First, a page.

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Providing high quality care doesn’t pay

Current funding arrangements for general practice do not reward quality care and must be overhauled, the AMA National Conference has been told.

While not calling for the current fee-for-service model to be scrapped, speakers at the policy session Funding quality general practice – is it time for change?  said better patient outcomes could be achieved with changes to the way doctors are remunerated.

Former GP of the Year and Clinical Director of the Australian Primary Care Collaboratives Program Dr Tony Lembke told the Conference that although Australian practitioners provided high quality care, funding arrangements placed road blocks in their way.

Dr Lembke said there was a tension for general practitioners between their professional aspirations to provide quality care and the demands of running a business.

“The more I look after disadvantaged patients, those with chronic disease, or who are in aged care; the more time I spend training students, the less my income is,” he said. “That is a bizarre sort of system.”

Dr Tim Ross, National Medical Director for health insurer Bupa, said a shift was underway toward more team and community-based care, and the way GPs were remunerated needed to change to reflect and support a different model of providing care.

Bupa last year began trials of GP clinics where patients make a private payment for treatment which emphasises follow-up care and close co-ordination with specialists.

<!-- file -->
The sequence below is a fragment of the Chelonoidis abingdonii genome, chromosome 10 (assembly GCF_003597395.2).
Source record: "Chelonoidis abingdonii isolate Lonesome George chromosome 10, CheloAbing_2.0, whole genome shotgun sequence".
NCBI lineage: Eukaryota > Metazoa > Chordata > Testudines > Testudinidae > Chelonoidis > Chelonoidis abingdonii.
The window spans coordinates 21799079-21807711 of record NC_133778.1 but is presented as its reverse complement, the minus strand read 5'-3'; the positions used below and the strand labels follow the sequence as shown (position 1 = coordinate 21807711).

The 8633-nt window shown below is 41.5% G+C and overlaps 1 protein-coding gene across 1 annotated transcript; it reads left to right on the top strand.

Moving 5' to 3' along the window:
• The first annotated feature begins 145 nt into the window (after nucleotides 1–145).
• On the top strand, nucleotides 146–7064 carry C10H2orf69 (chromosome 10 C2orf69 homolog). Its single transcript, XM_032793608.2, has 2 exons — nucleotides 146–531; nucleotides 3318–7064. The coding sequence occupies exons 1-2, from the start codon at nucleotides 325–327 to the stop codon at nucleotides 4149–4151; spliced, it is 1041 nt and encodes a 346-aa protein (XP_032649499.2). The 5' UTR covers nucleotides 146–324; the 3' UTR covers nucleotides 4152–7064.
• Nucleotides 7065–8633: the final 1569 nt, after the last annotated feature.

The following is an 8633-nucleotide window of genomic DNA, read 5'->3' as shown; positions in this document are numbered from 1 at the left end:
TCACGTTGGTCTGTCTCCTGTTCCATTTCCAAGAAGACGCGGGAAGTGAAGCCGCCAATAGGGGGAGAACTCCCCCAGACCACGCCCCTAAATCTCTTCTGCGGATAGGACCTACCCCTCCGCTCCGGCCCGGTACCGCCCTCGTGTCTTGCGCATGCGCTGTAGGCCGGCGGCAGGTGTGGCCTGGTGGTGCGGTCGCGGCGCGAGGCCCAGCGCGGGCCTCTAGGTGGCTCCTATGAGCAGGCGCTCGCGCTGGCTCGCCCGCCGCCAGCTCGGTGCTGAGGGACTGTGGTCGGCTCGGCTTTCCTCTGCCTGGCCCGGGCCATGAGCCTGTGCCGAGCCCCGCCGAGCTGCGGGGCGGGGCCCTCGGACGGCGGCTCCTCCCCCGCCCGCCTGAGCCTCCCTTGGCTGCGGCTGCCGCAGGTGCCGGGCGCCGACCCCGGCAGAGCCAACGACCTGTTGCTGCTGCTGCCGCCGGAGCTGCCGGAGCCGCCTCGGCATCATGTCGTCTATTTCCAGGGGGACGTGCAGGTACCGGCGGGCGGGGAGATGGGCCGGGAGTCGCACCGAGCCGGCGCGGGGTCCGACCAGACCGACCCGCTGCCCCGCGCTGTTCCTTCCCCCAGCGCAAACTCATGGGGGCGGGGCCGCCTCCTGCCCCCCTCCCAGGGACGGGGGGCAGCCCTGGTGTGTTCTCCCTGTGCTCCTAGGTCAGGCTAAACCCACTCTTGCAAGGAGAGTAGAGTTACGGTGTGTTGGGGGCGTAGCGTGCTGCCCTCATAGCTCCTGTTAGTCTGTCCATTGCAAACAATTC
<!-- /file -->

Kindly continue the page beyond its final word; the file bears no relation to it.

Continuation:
Dr Ross said he expected the Commonwealth to eventually adopt a capitation model of payment, where GPs are paid an annual fee to care for a patient, rather than be paid by service.

This would be part of a blended model including bundled payments from government, fees for services rendered and financial rewards for quality care, including outreach to patients.

He said a team-based approach to care would mean patients seeing a physiotherapist, psychologist or other allied health professional would not need to see their GP in order for funding to occur.

But AMA President Dr Tony Bartone said that providers carried the risk in a system of bundled payments, and the funding model encouraged cherry picking of patients.

Dr Bartone said the fee-for-service model often got a bad rap for issues that had more to do inadequate indexation of Medicare rebates and poorly designed Medicare Benefits Schedule items.

He said there was no evidence that any alternative funding models were superior to fee-for-service, a point admitted to by former AMA Presdient Dr Steve Hambleton, who has been appointed by Health Minister Sussan Ley to lead the Primary Health Care Advisory Group.

The Group has been established to make recommendations on how to provide better care for chronically ill patients and those with mental health conditions, as well ways to improve the co-ordination between hospitals and primary care, and to look at “innovative care and funding models”.

Dr Hambleton told the Conference the work of the Group, which is due to report in November, would be evidence-based.

Currently, he said, “there is no clear winner in terms of which [payment] system is better for outcomes, but we all know there are places where we can do better, [where] we can align the business and professional imperatives better”.

“It does not mean we throw out fee-for-service, but is there a way to say that, if you spend longer [with a patient], if you think about it longer and spend time planning a bit longer, how do you reward that?

“At the moment, the short you spend [with a patient], the less time you spend, the less you think and the less you talk, the more you get paid,” Dr Hambleton said.

A video of the policy session can be viewed at: media/ama-national-conference-29-may-2015-session-2

Adrian Rollins